§ Mr. Norris
I am delighted that we have now settled the dispute in a way which is satisfactory to both sides. It has been agreed that direct services between the United Kingdom and Poland can resume from 13 March. The agreement creates enhanced opportunities for the airlines.648W
§ Mr. Key
Responsibility for the subject of these questions has been delegated to the Driving Standards Agency under its chief executive, Dr. S. J. Ford. I have asked him to arrange for a reply to be given.
Letter from Dr. S. J. Ford to Mr. Jim Cousins, dated 14 March 1994:
DRIVING STANDARDS AGENCY
The Secretary of State has asked me to reply to the questions you have raised about certain of DSA's operations.
You asked about DSA staffing levels both at 1 April 1993 and currently, and how many of these staff would be affected by the market testing of booking and finance functions.
The Agency currently employs 1,829 full time equivalent staff, this compares with a total of 1,810 at 1 April 1993. These staff are located across GB at the Agency's headquarters in Nottingham, 10 regional offices and a network of nearly 500 test centres. The staff who are affected, directly or indirectly, by the market test are those identified in the attached schedule. (The figures quoted are for December 1993, but there has been no change since then.)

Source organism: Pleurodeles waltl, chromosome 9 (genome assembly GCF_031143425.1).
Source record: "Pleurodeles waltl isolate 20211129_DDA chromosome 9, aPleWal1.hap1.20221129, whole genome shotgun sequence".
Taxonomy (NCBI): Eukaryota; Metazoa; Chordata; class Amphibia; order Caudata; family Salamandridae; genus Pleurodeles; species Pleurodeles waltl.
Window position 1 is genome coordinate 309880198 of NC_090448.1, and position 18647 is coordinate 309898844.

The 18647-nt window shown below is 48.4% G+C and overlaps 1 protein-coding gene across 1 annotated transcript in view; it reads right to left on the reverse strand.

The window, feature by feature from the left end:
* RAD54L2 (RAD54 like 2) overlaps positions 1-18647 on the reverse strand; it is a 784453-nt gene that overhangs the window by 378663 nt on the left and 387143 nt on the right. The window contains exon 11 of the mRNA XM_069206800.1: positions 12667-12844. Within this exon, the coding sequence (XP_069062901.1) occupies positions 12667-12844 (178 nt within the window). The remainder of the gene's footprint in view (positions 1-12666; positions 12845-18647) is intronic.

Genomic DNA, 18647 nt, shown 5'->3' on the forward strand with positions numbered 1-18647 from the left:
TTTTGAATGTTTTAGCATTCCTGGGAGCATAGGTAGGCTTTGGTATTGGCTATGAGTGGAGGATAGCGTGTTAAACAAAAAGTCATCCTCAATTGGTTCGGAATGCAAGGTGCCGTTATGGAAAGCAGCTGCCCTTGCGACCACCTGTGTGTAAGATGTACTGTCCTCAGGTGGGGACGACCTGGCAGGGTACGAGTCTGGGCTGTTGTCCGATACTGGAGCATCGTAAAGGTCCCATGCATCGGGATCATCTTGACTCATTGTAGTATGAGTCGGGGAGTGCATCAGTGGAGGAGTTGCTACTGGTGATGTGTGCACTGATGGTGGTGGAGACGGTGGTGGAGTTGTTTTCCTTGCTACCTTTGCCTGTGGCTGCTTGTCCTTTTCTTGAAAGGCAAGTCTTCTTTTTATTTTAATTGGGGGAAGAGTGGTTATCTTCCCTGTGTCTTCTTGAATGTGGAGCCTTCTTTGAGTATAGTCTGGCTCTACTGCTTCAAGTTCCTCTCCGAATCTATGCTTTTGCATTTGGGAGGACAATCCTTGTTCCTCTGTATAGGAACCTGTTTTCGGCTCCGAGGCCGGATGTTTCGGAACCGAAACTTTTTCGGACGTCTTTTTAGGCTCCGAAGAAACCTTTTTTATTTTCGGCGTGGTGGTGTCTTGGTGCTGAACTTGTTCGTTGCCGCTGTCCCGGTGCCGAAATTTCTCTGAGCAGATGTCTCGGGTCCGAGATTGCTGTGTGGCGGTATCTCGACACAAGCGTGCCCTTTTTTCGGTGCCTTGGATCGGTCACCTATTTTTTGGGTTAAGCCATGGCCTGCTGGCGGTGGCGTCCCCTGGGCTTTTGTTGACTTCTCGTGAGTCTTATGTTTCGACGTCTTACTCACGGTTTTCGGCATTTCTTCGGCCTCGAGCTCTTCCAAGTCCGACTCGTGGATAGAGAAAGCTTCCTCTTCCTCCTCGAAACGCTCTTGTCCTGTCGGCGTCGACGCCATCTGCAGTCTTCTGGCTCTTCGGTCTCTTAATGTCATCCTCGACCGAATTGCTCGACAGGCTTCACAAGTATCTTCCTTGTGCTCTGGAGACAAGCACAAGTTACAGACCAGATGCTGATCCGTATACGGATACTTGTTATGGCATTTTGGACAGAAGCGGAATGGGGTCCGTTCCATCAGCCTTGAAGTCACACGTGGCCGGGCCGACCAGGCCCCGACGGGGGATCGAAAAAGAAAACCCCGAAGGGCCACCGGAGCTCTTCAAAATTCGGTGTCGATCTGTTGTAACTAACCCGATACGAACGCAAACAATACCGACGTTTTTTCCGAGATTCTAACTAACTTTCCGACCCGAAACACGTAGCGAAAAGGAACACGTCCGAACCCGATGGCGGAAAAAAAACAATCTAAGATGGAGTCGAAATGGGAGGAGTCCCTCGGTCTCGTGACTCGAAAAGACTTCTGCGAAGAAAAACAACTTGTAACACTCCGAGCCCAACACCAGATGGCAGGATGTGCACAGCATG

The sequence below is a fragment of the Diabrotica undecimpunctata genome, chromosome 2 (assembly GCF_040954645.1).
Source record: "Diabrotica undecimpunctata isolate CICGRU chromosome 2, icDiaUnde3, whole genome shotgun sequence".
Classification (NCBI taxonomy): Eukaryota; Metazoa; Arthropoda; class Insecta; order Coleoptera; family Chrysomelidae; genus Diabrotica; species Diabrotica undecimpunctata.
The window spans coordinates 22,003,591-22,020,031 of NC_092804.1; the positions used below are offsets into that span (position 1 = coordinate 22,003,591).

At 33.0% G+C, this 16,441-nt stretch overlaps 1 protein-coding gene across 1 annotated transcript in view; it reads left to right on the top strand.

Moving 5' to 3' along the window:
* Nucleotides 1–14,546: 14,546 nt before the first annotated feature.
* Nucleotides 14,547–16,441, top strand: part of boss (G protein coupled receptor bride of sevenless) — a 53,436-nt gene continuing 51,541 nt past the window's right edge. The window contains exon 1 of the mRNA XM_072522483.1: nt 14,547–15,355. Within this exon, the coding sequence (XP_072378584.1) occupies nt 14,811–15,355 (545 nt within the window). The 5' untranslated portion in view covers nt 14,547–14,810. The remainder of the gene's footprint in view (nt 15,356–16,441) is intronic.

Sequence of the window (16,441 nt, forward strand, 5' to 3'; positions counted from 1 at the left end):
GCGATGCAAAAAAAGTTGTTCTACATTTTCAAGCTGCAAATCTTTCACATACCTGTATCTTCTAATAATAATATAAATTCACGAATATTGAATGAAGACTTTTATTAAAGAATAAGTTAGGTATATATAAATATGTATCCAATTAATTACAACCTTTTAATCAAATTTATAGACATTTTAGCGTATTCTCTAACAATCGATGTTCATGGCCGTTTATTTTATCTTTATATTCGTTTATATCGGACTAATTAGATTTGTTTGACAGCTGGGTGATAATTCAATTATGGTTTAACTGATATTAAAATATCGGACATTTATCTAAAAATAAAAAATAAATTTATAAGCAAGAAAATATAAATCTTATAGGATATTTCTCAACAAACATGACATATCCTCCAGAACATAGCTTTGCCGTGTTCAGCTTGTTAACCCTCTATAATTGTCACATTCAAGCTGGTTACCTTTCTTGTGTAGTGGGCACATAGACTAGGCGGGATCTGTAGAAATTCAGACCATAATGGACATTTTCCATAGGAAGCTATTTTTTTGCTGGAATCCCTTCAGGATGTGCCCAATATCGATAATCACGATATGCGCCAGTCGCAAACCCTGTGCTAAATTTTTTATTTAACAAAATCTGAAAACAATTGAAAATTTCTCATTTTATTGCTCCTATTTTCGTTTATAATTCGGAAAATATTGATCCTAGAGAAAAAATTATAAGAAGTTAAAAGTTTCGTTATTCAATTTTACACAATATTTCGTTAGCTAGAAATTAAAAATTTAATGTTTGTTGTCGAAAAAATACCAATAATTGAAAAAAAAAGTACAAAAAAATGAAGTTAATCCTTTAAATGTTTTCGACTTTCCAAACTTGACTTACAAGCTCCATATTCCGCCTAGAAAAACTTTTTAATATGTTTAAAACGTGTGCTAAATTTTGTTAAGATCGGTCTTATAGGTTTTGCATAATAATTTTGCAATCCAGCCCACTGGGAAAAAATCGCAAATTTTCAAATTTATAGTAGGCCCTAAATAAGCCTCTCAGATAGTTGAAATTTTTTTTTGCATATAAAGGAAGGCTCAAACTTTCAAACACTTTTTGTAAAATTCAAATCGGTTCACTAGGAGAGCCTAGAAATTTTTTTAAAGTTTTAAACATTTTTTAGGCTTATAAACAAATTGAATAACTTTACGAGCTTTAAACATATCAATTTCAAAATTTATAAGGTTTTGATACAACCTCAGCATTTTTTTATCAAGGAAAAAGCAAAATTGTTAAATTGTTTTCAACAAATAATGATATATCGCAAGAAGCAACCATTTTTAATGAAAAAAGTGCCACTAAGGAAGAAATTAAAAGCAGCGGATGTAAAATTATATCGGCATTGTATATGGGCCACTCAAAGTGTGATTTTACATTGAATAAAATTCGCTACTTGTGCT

PQ 1577/93/94 224
You also asked whether a review of Driving Standards Agency locations is being undertaken. The Driving Standards Agency has a continuing responsibility to deliver its service in the most cost-effective way. In this context, I have a responsibility to keep the number, status and distribution of its operating locations under constant review.
I recently wrote to Members of Parliament with a constituency about the planned closure of 22 of DSA's 486 driving test centres. No further closures are planned, although the Agency must continue to review its network to meet business and demographic changes.
The principal activity of its ten regional offices is booking driving tests. This operation is currently the subject of a market testing exercise. It is not possible at this stage to anticipate the result of the market test, but a possible outcome could be a change in the number and location of the offices required to deliver the service.
It will, for instance, allow British Airways to phase in increased services over the next 12 months. This is good not only for the airlines: travellers will benefit, too, from greater choice.